In today’s economic climate it’s harder to win jobs. With costs going up and prices to the consumer going down it is increasingly more difficult to turn a profit. Why not try to make the most out of each project to increase profits? Consider building a mentality of upgrades into your organization to maximize every opportunity.

Upgrades are items that are typically above and beyond basic roofing materials. A few good examples of upgrades are listed below:

• Thicker flashings

• Refastening of the deck

• Self-sealing underlayments

• Ventilation systems

• Skylights

• Roof insulation

• Attic insulation

• Gutters

• Upgraded fasteners

• Wind-resistant system components and systems

• Algae-resistant materials

• Maintenance plans

There are many more. This list doesn’t even touch on energy-efficient materials, green products, longer-lasting systems and extended warranties. It could also include services such as recycling and insurance mitigation reports.


Why Sell Upgrades?

It is widely known that selling to existing customers is easier than selling to new ones. With the market still in a conservative trend, customers willing to spend are rare. Make the most out of these customers by offering additional items. Often upgrades have a higher profit margin than traditional roofing work, and for the customer, the long-term benefit of having these upgrades installed far outweighs the initial price.


Where to Begin

From the moment an estimate call is answered or an e-mail request is returned, start prepositioning the customer for upgrades. Often customers only know of their past experiences or what they were told to expect; they might not even know what options are available. Jeffery Gittomer said, “People don’t like being sold, but they love to buy.” Give customers the chance to do what they love by at least offering options and upgrades.

Going in with an entire buffet of offerings can overwhelm the customer. Try narrowing the list down to three key upgrades you can offer on any project, such as skylights, insulation and gutters. Create marketing materials to showcase each upgrade. Build a pricing matrix and detail your proposal forms to include optional pricing and acceptance. Gather samples and calculate the return on investment (ROI) of each upgrade to show the customer during the sales presentation. Use the word “customary” when describing optional upgrades, as in, “It is customary to upgrade your attic insulation during the re-roofing process.”


During the Initial Scheduling Call

Let the customer know that your estimator has the ability to provide not only an estimate but an inspection, too. List a few items the estimator will cover during the inspection process to open up the customer’s acceptance to other items outside the original reason for the call. Mention how the estimator will perform an attic inspection, check to ensure water is draining properly and perform an interior stain inspection. This one line will open up the ability to offer attic insulation, ventilation, gutters and skylights.


During the Estimate

When giving the estimate, drop hints as to what’s to come. Talk about how hot the attic is and how their electric bill must be high, setting up the insulation and ventilation upgrade. Point out any foundation erosion to set up the conversation about gutters. Look for dark rooms and hallways so you have a reason to apply the idea of having a new skylight installed to solve an issue they might have never even thought about. During the sales presentation, explain installation of each upgrade as if it were simply part of the process.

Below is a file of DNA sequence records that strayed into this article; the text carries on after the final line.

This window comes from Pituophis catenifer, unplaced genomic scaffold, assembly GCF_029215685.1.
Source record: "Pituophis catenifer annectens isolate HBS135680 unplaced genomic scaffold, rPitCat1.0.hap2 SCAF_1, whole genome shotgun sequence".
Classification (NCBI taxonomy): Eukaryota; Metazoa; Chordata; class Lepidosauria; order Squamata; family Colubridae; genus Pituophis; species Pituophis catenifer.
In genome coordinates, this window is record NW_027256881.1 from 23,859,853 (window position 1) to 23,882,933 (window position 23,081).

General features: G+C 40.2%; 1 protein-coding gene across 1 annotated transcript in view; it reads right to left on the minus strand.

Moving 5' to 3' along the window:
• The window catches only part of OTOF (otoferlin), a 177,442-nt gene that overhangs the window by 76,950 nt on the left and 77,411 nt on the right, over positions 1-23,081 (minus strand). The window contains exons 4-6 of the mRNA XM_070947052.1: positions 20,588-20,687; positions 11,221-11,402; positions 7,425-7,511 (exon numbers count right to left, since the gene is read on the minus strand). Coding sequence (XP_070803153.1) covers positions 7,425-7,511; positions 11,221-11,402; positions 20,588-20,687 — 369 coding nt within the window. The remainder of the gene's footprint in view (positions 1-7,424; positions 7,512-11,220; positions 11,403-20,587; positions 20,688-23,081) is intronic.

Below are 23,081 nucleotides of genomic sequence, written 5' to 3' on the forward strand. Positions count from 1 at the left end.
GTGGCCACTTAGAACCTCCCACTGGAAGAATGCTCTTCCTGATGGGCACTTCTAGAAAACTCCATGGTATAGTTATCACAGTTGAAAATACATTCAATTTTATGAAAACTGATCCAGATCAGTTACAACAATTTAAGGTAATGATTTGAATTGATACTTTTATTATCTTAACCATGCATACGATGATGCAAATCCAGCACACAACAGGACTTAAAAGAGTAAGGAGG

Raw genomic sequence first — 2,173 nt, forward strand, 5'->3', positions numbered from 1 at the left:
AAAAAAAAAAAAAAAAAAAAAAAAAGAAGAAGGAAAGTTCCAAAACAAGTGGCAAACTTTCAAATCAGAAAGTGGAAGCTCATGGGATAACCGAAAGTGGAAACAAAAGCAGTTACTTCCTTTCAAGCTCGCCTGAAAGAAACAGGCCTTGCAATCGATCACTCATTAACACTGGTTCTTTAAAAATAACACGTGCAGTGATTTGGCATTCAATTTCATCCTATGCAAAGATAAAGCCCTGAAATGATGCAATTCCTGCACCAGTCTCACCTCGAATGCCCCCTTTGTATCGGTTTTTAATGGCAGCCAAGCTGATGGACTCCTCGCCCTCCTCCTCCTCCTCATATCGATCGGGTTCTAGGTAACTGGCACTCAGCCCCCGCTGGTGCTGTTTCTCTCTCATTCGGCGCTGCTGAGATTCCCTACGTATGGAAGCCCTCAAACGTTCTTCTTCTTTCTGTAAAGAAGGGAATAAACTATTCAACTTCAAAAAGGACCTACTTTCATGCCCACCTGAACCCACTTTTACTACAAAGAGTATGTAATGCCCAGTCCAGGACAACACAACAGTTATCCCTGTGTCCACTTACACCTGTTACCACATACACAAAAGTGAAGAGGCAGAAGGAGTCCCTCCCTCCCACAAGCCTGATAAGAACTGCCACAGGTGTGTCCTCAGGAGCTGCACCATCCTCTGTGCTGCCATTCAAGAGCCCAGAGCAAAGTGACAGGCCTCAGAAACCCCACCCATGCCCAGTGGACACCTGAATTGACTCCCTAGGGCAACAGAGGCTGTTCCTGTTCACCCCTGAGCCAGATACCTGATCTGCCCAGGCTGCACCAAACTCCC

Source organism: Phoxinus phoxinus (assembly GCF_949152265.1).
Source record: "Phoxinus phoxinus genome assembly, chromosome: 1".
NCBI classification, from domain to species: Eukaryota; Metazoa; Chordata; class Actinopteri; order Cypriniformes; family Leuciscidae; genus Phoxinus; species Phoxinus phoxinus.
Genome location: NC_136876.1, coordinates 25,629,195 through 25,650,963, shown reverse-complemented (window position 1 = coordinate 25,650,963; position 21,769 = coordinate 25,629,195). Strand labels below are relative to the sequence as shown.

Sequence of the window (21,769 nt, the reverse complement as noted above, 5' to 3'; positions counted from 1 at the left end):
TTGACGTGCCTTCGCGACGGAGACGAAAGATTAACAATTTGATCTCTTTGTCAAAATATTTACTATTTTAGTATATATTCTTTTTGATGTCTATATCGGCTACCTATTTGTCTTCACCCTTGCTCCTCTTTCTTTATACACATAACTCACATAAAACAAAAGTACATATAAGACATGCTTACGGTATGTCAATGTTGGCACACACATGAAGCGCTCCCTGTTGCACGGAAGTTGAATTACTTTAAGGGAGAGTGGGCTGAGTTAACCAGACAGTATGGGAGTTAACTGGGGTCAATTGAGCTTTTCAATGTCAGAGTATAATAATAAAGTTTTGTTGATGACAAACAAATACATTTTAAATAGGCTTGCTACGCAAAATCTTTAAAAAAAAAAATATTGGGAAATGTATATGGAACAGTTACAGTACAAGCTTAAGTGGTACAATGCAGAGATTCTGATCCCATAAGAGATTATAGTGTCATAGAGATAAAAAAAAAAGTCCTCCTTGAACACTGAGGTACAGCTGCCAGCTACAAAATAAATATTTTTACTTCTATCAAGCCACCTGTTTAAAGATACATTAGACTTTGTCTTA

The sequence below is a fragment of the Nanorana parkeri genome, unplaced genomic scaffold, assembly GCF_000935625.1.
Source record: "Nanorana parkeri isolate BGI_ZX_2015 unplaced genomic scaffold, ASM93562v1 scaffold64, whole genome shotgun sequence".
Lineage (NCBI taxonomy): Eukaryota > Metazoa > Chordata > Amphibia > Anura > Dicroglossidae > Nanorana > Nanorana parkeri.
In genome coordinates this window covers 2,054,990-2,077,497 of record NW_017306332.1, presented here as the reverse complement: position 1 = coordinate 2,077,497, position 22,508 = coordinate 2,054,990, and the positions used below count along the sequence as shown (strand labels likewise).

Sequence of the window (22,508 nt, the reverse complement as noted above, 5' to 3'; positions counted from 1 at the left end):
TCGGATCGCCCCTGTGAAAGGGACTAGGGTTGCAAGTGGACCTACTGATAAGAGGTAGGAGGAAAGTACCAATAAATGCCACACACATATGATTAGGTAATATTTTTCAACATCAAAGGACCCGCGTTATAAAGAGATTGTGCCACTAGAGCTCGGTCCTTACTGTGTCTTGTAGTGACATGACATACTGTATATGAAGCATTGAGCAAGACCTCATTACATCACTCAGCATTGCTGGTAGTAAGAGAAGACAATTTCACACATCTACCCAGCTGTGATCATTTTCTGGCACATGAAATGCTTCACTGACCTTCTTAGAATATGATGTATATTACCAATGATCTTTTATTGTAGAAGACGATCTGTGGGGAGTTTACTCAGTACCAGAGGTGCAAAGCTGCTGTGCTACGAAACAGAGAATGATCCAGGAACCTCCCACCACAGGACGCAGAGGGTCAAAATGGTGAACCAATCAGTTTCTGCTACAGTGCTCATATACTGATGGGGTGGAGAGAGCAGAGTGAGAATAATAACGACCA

During Production

The best time to sell an upgrade is while the roof is being worked on. Production managers, supervisors and crew leaders have more credibility than salesmen. Empower your production team with the ability to offer upgrades and you’ll be amazed at the outcome. Incentivize their efforts by paying a commission on all upgrades sold. Additional ventilation and roof insulation are great upgrades at this stage. When the person working on a roof says ventilation is needed to ensure the roof will last, the customer will believe them more than they will a salesperson.


After the Job Is Complete

You may not think there is an opportunity to sell once the job is done. However, there is a chance to make a lasting impression. They say, “The third time’s the charm.” After the initial estimate and the production process, attempt to follow the project up with a “rack card” envelope stuffer in the closing packet that can finally sway the customer into making the investment. It will give them something to ponder until your next encounter a year down the road for the annual inspection. If customers have a positive experience with the roofing project, they will still be open to upgrades. Going through a year of perimeter foundation erosion, high electric bills or stubbing their toe in a dark hallway may just be what makes them decide to accept the upgrade.


Taking it to the Next Level

After honing in on your bolt-on upgrades, go back through your entire roofing system and offer upgrades on each and every step of the process. This requires a sophisticated sales process and detailed support materials to accomplish without confusing the customers. However, if done right, it could open the doors to an entirely new sales process that has been proven to be more successful. If you would like to revamp your sales process without having to reinvent the wheel, please contact me and I will share more detailed information about any of the ideas listed above.

This month’s homework is to offer three upgrades to all of your potential customers complete with presentation, pricing and samples. As an added bonus, contact the product’s manufacturer and see if they have any ROI documentation available that will help show the customer how a few dollars now will save more in the future.